Andrew Bryan, a slave in Savannah, Georgia, became a Christian while listening to another slave preach. Soon Bryan himself began to preach. Afraid that slaves who listened to black preachers would rise up in rebellion, plantation owners whipped and imprisoned Andrew Bryan. Afterward, he held up his hand and declared that he “would freely suffer death for the cause of Christ.” Bryan’s slaveholder was upset at what had been done to Bryan and gave him the use of a barn for church services. Eventually Bryan bought his freedom, gathered a congregation of seven hundred, and built the First Baptist Church of Savannah.
Henry Oldenburg, unpaid secretary of the Royal Society, spent the summer months of 1667 in the tower of London. As secretary, he maintained a voluminous correspondence. He had apparently complained to a foreign correspondent that the English navy had failed to prepare as it should. When the navy suffered humiliation, the government looked for individuals it could blame and fingered Oldenburg among others for treasonous correspondence. Although Oldenburg was not imprisoned for his faith, he was a man of faith and piety—the person who more than any other made the reputation of the young Royal Society, managing most of its scientific correspondence with such candor and tact that strangers were willing to trust their work to him.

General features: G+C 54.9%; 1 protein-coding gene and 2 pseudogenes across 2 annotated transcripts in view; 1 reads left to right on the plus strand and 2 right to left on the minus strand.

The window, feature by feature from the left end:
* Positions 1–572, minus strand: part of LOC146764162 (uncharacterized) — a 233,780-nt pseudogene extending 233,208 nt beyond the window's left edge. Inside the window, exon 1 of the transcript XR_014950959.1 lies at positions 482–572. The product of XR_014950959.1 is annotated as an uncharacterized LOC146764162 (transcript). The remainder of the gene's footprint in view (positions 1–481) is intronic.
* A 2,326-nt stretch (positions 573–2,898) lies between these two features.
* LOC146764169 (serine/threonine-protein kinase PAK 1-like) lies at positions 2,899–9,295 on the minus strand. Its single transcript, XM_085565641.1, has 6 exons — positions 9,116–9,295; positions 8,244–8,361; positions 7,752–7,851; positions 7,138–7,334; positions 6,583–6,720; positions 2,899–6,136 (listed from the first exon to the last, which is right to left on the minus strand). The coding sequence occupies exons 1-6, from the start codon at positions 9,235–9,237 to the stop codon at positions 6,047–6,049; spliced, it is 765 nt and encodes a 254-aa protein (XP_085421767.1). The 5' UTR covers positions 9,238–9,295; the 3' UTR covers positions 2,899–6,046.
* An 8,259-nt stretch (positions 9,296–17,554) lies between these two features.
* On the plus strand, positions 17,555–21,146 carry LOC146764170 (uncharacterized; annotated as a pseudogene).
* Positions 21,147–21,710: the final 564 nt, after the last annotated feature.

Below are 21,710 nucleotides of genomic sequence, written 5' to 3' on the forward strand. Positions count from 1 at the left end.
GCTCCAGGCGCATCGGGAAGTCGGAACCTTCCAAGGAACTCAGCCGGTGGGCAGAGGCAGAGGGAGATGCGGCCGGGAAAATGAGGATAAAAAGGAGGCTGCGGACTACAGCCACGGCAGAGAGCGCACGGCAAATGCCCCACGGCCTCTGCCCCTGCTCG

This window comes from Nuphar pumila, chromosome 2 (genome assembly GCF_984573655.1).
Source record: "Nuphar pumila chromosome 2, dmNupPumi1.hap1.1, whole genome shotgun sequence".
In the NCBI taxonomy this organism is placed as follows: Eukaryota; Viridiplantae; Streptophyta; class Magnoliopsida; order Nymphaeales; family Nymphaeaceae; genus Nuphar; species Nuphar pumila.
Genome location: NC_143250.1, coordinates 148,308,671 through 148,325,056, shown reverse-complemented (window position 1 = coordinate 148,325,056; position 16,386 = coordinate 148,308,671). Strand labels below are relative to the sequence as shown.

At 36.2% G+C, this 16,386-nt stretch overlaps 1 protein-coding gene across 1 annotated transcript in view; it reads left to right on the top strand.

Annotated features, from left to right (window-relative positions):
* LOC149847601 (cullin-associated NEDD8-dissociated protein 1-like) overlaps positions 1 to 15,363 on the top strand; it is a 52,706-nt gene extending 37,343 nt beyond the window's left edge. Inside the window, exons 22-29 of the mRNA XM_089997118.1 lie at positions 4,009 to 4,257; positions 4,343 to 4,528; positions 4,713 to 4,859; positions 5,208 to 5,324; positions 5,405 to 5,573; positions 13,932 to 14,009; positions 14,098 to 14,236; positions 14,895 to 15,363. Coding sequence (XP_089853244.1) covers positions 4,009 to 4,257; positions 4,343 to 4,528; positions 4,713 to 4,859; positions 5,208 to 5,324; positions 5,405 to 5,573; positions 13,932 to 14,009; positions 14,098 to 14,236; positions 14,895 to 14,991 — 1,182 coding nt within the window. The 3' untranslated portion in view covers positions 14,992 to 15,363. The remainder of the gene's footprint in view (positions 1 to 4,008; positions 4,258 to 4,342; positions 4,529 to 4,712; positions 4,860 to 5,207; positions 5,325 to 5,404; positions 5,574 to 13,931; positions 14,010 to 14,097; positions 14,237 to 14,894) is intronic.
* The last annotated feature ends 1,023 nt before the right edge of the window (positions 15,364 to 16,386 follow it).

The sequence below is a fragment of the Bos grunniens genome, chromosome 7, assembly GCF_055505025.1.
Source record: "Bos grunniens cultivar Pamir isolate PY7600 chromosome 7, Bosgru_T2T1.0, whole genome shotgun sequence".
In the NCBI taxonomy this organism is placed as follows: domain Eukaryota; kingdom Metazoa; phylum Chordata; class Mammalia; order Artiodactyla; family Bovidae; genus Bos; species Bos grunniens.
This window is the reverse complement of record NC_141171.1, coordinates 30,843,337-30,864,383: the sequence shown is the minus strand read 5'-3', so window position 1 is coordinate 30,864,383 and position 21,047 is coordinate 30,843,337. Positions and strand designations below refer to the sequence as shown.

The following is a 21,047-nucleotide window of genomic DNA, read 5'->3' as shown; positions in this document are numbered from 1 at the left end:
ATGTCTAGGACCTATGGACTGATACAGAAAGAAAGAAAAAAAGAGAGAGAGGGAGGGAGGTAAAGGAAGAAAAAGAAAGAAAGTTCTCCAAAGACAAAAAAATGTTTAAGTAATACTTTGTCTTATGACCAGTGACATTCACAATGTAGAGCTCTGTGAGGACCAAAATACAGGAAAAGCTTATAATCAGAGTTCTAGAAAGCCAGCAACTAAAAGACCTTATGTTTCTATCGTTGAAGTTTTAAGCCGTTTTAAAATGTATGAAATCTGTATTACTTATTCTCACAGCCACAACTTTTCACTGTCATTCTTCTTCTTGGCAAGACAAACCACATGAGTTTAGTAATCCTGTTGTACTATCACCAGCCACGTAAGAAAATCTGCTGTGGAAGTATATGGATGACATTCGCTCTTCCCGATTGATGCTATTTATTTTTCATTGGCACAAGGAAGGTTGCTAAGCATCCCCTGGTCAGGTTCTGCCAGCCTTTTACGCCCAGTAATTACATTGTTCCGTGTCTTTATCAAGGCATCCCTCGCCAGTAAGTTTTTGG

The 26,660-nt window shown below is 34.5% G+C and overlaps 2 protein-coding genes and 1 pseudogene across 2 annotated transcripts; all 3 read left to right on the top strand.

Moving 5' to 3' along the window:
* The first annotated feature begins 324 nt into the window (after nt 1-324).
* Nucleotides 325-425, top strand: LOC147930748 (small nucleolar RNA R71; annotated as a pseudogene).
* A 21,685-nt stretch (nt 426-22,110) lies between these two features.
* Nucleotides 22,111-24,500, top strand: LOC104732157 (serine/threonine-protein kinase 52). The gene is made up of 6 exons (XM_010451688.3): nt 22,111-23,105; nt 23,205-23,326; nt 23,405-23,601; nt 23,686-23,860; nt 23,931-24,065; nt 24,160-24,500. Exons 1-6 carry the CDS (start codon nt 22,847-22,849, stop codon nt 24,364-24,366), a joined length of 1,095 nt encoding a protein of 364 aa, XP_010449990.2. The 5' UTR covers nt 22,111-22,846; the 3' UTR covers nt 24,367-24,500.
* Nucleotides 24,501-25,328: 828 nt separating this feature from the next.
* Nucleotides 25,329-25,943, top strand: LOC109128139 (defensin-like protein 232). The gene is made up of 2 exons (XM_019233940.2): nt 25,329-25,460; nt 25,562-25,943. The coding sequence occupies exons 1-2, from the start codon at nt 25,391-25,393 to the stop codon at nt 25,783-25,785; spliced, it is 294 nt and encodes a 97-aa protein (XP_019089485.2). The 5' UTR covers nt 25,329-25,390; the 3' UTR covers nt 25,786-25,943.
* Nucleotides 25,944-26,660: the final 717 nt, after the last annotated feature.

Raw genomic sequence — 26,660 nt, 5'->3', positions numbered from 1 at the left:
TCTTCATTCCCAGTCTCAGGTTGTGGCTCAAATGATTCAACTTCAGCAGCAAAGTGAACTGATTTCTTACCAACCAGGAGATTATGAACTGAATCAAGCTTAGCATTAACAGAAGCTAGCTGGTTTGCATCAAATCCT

It is hard to know whether to hail or to hiss some captives of faith. Such a one was Jean Le Noir (1622–1692). A canonist (specialist in church law) at Seez, France, he accused his superiors of heresy in writings and in sermons. As they were orthodox Catholics, his attacks went nowhere. He himself was attracted to Jansenism, a Catholic reform movement that, like Calvinism, looked back to Augustine’s ideas of predestination and limited free will, but was censured and outlawed by various popes. He forbade the folk of one town to venerate the Virgin, and unloaded on his bishop for allowing jugglers at a Christmas celebration. Eventually his writings and accusations led to legal restrictions. When he failed to abide by these, he was sentenced to the galleys. He issued a moving appeal and his sentence was reduced to imprisonment. He served time in three prisons, dying in captivity in Nantes.
Robert Barclay was one of the sventeenth century’s greatest Quaker theologians and willing to suffer for the faith. He held that the only real Christianity is that in which the Spirit of Christ is present and he rejected any faith that rested on history, liturgy, or doctrinal statements without inner life. He went to prison at least twice for his teachings. In January 1677 he wrote a treatise on universal love while in Abderdeen prison where he was kept. He was held for about five months that time in conditions that were sometimes crowded with little air and less light. In 1679 he was committed to prison again, but held for only a few hours.
As might be expected, he opposed persecution and argued that state authorities have no right to punish people for their conscientious views considering that only God has power over conscience.